CHAPEL HILL, NC – Steve McKeand, professor of forestry and environmental resources at North Carolina State University, has devoted his long academic career to making the state greener – in both an ecological and economic sense.

His long record of service inside and outside of the classroom has earned McKeand the James E. Holshouser Jr. Award for Excellence in Public Service from the University of North Carolina Board of Governors. The award, named in honor of the late North Carolina governor, was established in 2007 to encourage, identify, recognize and reward distinguished public service and outreach by faculty across the University system. It includes a $7,500 cash award.

“I’m surprised and thrilled,” McKeand said. “Considering how many faculty members in the system are committed to public service, I couldn’t believe it at first.”

In addition to his faculty role, McKeand serves as the director of NC State’s Cooperative Tree Improvement Program. He has dedicated more than three decades to basic and applied tree genetics, helping to make NC State the world epicenter for tree improvement and tree breeding.  North Carolina’s forest industry has benefitted from McKeand’s work through larger, healthier harvests and more sustainable forests.  

NC State is the only university in the United States where formal classes in forest genetics are taught.

“Dr. McKeand is first and foremost a gifted teacher in both the classroom setting and public forums,” said NC State Chancellor Randy Woodson. “He is an outstanding scholar whose research has provided him with the intellectual grounding for an extraordinary public service record and long-term impact on the state’s economy.”

The forestry products industry remains North Carolina’s top manufacturing industry. There are more than 1,000 companies directly contributing to North Carolina’s forest economy, employing over 70,000 individuals. Industrial output from the forestry sector contributes $18.5 billion in gross sales, and pays a total of $912 million in local, state and federal taxes. Factoring in the multiplier effect commonly used in economic studies, the forestry products industry has an estimated $29.4 billion impact on the state’s economy.

McKeand’s Tree Improvement Cooperative Program, or TIP, has hosted post-docs and visiting scientists from 34 countries on five continents. His program has impacted commercial forests across the globe by breeding superior trees. Working with scientists from across the world has helped McKeand increase the technical knowledge in breeding programs that benefit forest owners and managers in North Carolina.

“We talk all the time about the impact of research and service from our faculty, and in the case of Steve McKeand, that impact is literally growing every day,” University President Margaret Spellings said. “There are forests across our state and across the world that are healthier, more productive, and more sustainable thanks to the patient and dedicated scholarship of Dr. McKeand. He has a willingness to get out into the field and make public service a way of life. Dr. McKeand isn’t just one of the finest tree geneticists in the world – he’s also a highly effective teacher and advocate for better forestry practices.”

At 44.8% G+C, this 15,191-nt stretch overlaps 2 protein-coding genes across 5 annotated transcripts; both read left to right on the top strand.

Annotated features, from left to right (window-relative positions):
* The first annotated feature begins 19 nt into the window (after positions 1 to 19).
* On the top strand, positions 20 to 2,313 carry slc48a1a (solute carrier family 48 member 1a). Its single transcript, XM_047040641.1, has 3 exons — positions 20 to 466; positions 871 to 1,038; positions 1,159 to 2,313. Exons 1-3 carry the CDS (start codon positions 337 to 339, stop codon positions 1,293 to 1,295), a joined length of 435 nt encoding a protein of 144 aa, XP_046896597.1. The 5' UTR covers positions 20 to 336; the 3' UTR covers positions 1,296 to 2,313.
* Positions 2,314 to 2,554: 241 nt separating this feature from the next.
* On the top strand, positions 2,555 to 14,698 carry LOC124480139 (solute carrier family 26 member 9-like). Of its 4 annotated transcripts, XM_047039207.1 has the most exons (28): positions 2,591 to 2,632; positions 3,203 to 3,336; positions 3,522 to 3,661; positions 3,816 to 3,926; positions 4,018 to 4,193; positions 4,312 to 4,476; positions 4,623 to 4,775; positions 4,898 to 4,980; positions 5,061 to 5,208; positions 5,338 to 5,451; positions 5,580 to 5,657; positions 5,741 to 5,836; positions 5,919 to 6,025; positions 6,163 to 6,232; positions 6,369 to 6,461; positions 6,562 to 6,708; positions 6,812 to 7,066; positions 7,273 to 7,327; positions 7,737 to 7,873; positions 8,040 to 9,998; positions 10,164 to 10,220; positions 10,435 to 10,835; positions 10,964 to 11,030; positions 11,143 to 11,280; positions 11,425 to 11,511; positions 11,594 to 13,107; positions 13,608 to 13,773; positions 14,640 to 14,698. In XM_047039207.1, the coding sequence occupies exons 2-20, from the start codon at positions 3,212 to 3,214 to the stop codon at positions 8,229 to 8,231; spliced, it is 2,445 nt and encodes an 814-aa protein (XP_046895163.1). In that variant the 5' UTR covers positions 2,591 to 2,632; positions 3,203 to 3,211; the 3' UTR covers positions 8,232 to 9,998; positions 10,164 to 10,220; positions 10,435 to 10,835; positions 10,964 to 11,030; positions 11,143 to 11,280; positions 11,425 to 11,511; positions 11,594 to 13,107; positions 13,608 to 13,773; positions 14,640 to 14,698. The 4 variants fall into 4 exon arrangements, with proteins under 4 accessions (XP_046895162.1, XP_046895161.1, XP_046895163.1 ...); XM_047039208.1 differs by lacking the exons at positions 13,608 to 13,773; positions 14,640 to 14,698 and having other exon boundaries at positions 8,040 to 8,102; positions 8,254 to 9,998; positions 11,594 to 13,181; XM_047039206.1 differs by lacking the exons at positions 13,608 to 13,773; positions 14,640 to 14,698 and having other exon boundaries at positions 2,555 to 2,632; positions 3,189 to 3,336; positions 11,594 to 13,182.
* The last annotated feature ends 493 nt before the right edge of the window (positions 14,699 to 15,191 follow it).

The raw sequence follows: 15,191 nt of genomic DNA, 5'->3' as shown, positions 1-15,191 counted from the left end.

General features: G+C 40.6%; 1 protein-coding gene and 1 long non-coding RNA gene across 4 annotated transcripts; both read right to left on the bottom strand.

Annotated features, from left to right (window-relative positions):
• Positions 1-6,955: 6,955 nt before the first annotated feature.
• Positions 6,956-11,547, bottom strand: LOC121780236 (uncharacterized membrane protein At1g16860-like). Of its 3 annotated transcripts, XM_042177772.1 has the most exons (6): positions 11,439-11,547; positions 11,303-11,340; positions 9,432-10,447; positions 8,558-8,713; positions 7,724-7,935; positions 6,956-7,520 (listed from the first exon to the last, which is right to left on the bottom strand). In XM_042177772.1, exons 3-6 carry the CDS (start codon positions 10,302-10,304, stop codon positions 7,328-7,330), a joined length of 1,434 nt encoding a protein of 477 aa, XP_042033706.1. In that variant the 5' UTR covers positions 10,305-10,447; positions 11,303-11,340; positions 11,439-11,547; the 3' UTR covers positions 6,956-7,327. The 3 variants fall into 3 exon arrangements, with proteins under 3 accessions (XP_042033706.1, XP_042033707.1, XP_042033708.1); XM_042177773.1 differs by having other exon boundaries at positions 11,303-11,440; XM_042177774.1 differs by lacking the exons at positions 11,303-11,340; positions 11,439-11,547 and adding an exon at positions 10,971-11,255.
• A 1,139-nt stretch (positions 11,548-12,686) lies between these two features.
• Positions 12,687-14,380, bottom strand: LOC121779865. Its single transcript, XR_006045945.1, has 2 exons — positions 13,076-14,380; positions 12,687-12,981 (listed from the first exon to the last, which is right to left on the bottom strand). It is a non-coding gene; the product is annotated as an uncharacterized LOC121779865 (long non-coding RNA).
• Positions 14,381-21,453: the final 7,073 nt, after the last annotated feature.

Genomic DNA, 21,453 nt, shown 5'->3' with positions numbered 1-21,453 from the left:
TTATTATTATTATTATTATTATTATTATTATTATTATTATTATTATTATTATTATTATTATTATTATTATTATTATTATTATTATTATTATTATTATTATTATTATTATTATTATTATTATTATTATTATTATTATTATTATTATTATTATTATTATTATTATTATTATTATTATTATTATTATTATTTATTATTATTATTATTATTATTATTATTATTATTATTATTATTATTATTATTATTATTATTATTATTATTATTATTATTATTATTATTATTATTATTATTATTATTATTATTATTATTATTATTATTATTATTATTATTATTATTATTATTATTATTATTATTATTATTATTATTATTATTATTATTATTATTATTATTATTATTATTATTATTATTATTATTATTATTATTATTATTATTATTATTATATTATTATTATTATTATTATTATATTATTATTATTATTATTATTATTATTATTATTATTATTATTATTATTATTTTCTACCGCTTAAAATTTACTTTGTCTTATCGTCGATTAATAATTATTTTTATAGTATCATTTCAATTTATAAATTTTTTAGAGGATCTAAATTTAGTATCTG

McKeand routinely engages the public through lectures at regional, national and international scientific conferences, as well as workshops and short courses tailored to the public. He spends up to 25 weeks a year visiting with clients and landowners on various tree improvement and forestry activities.

McKeand earned his doctorate in forest genetics from NC State in 1983 after receiving his bachelor’s and master’s degrees from Purdue University. He has spent his entire teaching career at NC State, rising through the academic ranks to full professor. He served as director of graduate programs in the Department of Forestry from 2000-2003 before becoming director of TIP in 2005.

He has received numerous honors and professional recognitions, including the NCSU Norman E. Borlaug Excellence in Service to Society and the Environment Award (2006); the NCSU Outstanding Extension Service Award (2014); and the Forest Landowners Association Extension Forester of the Year Award (2016). He also was inducted into the NCSU Academy of Outstanding Faculty Engaged in Extension and Engagement in 2014.

McKeand and his wife, Louise, a science teacher at Millbrook High School in Raleigh, plan to donate the award money to start a scholarship fund that encourages Millbrook students to attend NC State’s College of Natural Resources.

North Carolina State University

Friday, December 2, 2016

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